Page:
Britain’s creaking recycling system could cost economy billions of pounds

Falling recycling rates could cost the British economy billions of pounds and inflict long lasting damage on the environment

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Despite more people willing to recycle and invest in a sustainable lifestyle than ever before, recycling rates for paper and cardboard packaging have dropped sharply from a peak of nearly 80% in 2017 to 65% in 2020, industry figures show(1).

If the UK could recycle this material into new packaging papers, instead of sending it to landfill or incineration, it would be worth billions to the economy – up to £1billion last year alone(2) - but the country is being held back by creaking recycling infrastructure and complex local recycling rules.

We make 20 billion boxes a year for many of the world’s biggest brands, and are an advocate of separate collections for paper and card to improve the quality and quantity of recycling.

Miles Roberts, Group CEO at DS Smith, said: “As Europe’s largest recycler of paper and cardboard, we have committed to manufacturing 100% recyclable packaging by 2023 and are acutely aware of the huge responsibilities we face in protecting the environment and reducing waste.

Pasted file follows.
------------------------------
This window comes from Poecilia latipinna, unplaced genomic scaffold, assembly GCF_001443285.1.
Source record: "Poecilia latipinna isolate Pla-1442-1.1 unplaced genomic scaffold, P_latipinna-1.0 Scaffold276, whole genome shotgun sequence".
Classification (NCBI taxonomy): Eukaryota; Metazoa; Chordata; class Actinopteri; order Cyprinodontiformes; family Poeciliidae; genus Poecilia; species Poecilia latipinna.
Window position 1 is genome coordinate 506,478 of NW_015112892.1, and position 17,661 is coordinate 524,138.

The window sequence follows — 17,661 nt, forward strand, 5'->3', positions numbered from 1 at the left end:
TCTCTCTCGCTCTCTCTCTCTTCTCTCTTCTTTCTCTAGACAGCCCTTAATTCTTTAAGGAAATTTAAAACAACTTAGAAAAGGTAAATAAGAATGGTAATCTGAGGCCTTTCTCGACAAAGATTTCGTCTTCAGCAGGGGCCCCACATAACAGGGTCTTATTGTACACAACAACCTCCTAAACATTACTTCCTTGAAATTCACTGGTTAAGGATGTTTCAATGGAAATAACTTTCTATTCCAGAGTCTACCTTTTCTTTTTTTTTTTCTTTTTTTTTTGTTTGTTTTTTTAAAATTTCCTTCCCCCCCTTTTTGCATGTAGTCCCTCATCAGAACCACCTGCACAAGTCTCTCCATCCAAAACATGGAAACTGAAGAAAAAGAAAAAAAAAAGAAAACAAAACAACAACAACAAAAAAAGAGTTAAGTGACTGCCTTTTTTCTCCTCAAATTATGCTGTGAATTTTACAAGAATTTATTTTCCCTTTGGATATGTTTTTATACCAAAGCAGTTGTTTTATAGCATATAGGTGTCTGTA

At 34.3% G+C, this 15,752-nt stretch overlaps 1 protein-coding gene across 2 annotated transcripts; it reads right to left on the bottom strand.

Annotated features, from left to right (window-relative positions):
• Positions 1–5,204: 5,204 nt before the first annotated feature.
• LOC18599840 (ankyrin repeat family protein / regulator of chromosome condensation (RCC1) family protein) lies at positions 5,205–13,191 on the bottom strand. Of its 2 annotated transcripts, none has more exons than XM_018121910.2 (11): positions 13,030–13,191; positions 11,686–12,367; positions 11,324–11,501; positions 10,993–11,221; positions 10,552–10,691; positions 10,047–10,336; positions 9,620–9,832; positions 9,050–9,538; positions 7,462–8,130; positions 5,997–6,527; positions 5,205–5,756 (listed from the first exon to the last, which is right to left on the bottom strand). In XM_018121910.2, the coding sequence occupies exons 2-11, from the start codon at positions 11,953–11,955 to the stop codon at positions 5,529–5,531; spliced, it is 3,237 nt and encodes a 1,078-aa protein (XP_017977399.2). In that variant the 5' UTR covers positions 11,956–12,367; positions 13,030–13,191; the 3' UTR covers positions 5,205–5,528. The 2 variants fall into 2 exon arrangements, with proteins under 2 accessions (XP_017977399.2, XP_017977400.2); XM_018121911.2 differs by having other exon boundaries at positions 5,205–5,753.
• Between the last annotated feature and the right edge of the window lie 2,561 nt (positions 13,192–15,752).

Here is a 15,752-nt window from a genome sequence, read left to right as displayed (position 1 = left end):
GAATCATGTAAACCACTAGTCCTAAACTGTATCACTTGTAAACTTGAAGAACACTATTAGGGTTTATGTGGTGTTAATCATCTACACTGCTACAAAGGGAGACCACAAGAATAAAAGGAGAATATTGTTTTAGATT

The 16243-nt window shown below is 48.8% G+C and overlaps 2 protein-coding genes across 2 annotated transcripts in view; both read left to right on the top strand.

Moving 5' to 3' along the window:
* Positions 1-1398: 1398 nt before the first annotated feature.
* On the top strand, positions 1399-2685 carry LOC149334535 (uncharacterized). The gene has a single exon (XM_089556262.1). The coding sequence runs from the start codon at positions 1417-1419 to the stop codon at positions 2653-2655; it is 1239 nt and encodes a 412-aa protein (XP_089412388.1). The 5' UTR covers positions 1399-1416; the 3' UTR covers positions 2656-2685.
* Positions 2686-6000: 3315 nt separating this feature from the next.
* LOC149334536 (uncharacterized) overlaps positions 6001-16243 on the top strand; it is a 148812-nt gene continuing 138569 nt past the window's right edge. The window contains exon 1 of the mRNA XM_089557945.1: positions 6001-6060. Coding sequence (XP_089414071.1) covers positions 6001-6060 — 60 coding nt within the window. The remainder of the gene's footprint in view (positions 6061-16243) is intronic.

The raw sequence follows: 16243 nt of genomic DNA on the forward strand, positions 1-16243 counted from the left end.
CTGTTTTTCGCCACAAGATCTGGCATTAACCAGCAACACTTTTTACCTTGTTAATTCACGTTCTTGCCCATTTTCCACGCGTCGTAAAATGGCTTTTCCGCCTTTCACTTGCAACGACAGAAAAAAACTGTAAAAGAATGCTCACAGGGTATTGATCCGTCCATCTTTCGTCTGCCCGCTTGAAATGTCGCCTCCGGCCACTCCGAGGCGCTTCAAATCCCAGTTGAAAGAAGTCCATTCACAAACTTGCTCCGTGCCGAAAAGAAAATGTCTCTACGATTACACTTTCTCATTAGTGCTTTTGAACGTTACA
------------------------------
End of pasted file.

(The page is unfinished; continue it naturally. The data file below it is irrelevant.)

“But we can only do this efficiently if we all play our part in managing resources more effectively and make it as easy as possible for people to recycle properly in their home, otherwise we risk serious economic and environmental consequences for generations to come.

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“If we are to truly build back better, separate collections of paper and card are a critical step forward in creating a modern recycling system that secures green investment, helps the UK reach its climate goals and adapts to the huge new trends in consumer behaviour.”

We welcome the UK government’s recent consultation on making collections consistent but it needs to achieve a positive outcome otherwise the country’s recycling system risks falling further behind.

Many leading recycling nations in Europe such as Germany, Austria and the Netherlands have benefitted from separate collections of paper and card for years.

In contrast, there are up to 300 different council recycling schemes in England (3), with a bewildering array of different kerbside recycling arrangements, leaving households confused over their local recycling rules.

Separate collections would also pave the way for standardised recycling labels on all packaging and collection bins to better inform consumers what materials can be recycled and where.

 

References:
1 CPI UK Paper and Board Packaging Recycling Rate 2013-2020
2 Based on DS Smith calculations using CPI data
3 Keep Britain Tidy (2017)

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